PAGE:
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Contact information
For information on Wisconsin's rare animals, contact:
Rich Staffen
Conservation Biologist
608-266-4340

Northern Goshawk (Accipiter gentilis)


Overview

Overview

Northern Goshawks (Accipiter gentilis) prefer mature deciduous, coniferous, or mixed forest types found in the northern 2/3 of Wisconsin. Territories are also known to occur in pine plantations in lower percentages, especially in the central part of the state. A mature, closed canopy forest with large diameter trees for nesting and foraging is predominately selected for by breeding pairs. Territorial adults are known to be very aggressive to humans entering within a half-mile or more of an active nest during most stages of the breeding season which extends from February 1 - July 31, with the most critical period between February 1 and May 31. Nests are generally placed just below the canopy in the upper portion of the nest tree and one to five alternate nests are common within a nest stand. See the species guidance document for avoidance measures and management guidance from the Natural Heritage Conservation Program.

State status

Status and Natural Heritage Inventory documented occurrences in Wisconsin

The table below provides information about the protected status - both state and federal - and the rank (S and G Ranks) for Northern Goshawk (Accipiter gentilis). See the Working List Key for more information about abbreviations. Counties shaded blue have documented occurrences for this species in the Wisconsin Natural Heritage Inventory database. The map is provided as a general reference of where occurrences of this species meet NHI data standards and is not meant as a comprehensive map of all observations.

Note: Species recently added to the NHI Working List may temporarily have blank occurrence maps.


Documented locations of Accipiter gentilis in the Natural Heritage Inventory Database as of July 2015.
Summary Information
State StatusSC/M
Federal Status in WisconsinSOC
State RankS2B,S2N
Global RankG5
Tracked by NHIY
WWAP SGCN

Species guidance


This document contains identification and life history information for Northern Goshawk. It also describes how to screen projects for potential impact to this species, lists avoidance measures, and provides general management guidance.

Northern Goshawk species guidance [PDF]


Photos/Video

Photos


Northern Goshawk

Northern Goshawk nestlings. This rare raptor inhabits the extensive interior forests of northern Wisconsin. It is a WI Special Concern species.

Photo ©  USFWS.

Northern Goshawk

Northern Goshawk - first year bird with a full crop.

Photo © Laura Erickson.

Northern Goshawk

Northern Goshawk Adult Male.

Photo © Phil Detrich.

Northern Goshawk

Adult female.

Photo by  staff, WDNR.


Wildlife Action Plan

Wisconsin Wildlife Action Plan graphic

Natural community (habitat) associations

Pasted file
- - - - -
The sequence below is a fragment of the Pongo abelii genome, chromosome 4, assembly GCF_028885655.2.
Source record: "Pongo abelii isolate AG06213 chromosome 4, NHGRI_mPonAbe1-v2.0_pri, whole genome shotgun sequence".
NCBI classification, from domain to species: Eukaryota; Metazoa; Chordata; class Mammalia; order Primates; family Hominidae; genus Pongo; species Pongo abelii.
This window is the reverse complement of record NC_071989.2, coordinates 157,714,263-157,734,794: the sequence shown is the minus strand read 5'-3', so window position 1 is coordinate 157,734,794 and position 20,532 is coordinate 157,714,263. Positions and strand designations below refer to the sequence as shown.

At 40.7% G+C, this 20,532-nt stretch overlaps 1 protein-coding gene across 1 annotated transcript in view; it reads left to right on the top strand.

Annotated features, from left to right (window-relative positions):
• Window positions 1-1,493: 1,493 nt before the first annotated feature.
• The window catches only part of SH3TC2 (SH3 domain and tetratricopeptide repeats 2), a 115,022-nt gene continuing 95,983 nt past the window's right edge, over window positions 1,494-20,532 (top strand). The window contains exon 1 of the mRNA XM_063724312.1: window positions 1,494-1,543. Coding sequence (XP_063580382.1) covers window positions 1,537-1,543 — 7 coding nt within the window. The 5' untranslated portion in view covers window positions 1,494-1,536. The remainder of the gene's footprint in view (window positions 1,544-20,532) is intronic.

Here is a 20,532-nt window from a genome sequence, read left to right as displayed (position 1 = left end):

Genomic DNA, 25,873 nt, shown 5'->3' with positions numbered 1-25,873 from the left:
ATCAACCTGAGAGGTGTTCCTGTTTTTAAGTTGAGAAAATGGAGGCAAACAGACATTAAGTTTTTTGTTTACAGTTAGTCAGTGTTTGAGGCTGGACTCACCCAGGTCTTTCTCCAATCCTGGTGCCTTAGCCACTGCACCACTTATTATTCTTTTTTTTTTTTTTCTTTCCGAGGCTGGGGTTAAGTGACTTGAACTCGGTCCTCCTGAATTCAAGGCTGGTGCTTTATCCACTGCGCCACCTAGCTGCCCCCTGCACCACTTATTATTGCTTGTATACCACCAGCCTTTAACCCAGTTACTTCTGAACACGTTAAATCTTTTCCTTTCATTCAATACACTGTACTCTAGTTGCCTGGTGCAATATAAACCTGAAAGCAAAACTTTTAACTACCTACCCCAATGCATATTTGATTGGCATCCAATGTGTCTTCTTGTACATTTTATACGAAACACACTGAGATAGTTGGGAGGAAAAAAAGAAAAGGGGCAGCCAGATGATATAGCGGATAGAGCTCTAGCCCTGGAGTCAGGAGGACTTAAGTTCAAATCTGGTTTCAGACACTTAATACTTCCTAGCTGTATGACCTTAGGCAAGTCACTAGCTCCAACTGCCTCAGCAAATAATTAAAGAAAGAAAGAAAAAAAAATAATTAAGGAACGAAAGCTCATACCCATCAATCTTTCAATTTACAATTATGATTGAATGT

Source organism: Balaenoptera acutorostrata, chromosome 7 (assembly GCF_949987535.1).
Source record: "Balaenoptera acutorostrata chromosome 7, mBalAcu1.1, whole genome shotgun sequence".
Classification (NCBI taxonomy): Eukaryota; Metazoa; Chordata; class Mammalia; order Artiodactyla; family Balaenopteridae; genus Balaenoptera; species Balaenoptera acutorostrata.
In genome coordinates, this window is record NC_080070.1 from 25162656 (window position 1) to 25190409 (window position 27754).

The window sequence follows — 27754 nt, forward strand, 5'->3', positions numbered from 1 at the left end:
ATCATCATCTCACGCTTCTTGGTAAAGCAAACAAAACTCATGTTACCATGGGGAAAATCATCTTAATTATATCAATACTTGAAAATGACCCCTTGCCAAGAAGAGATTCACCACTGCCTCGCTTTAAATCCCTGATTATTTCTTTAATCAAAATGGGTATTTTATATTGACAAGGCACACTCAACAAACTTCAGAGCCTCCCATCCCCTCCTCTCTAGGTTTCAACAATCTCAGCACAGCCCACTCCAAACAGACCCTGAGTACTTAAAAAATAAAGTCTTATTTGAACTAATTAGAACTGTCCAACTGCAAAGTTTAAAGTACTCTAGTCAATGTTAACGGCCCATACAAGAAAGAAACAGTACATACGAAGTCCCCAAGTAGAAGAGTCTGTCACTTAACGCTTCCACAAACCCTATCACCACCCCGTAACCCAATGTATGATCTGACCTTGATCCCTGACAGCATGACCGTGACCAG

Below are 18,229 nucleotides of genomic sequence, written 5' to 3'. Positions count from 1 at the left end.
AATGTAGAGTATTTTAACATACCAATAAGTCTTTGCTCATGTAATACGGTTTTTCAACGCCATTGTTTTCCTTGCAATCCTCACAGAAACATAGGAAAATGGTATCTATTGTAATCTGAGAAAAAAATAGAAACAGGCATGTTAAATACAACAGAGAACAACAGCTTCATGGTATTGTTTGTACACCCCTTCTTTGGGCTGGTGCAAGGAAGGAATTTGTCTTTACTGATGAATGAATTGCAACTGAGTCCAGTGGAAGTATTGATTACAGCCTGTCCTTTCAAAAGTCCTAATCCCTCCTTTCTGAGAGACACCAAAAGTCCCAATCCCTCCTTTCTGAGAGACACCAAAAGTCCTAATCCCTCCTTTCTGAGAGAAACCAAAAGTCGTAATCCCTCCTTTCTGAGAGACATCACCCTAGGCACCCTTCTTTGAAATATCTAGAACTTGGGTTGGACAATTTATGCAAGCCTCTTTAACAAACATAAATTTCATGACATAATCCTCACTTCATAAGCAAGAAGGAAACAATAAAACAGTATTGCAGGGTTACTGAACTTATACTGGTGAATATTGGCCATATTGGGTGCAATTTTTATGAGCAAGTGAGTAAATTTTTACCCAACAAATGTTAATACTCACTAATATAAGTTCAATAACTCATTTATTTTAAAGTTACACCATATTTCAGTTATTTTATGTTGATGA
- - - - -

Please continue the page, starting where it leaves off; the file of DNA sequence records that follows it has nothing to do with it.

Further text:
The table below lists the natural communities that are associated with Northern Goshawk. Only natural communities for which Northern Goshawk is "high" (score=3) or "moderate" (score=2) associated are shown. See the key to association scores for complete definitions. Please see the Wildlife Action Plan to learn how this information was developed.

Ecological landscape associations

The table below lists the ecological landscape association scores for Northern Goshawk. The scores correspond to the map (3=High, 2=Moderate, 1=Low, 0=None). For more information, please see the Wildlife Action Plan.

This map shows the probability of Northern Goshawk occurring in each of Wisconsin's Ecological Landscapes.  Actual scores can be found in the table to the left.


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Landscape-Community combinations of highest ecological priority*

Ecological priorities are the combinations of natural communities and ecological landscapes that provide Wisconsin's best opportunities to conserve important habitats for a given Species of Greatest Conservation Need. The 10 highest scoring combinations are considered ecological priorities and are listed below. More than 10 combinations are listed if multiple combinations tied for 10th place. For more information, please see the Wildlife Action Plan.


* Ecological priority score is a relative measure that is not meant for comparison between species. This score does not consider socio-economical factors that may dictate protection and/or management priorities differently than those determined solely by ecological analysis. Further, a low ecological priority score does not imply that management or preservation should not occur on a site if there are important reasons for doing so locally.

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Issues/threats and conservation actions

Conservation actions respond to issues or threats, which adversely affect species of greatest conservation need (SGCN) or their habitats. Besides actions such as restoring wetlands or planting resilient tree species in northern communities, research, surveys and monitoring are also among conservation actions described in the WWAP because lack of information can threaten our ability to successfully preserve and care for natural resources.

Threats/issues and conservations actions for rare animals

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Last revised: Thursday, May 04, 2017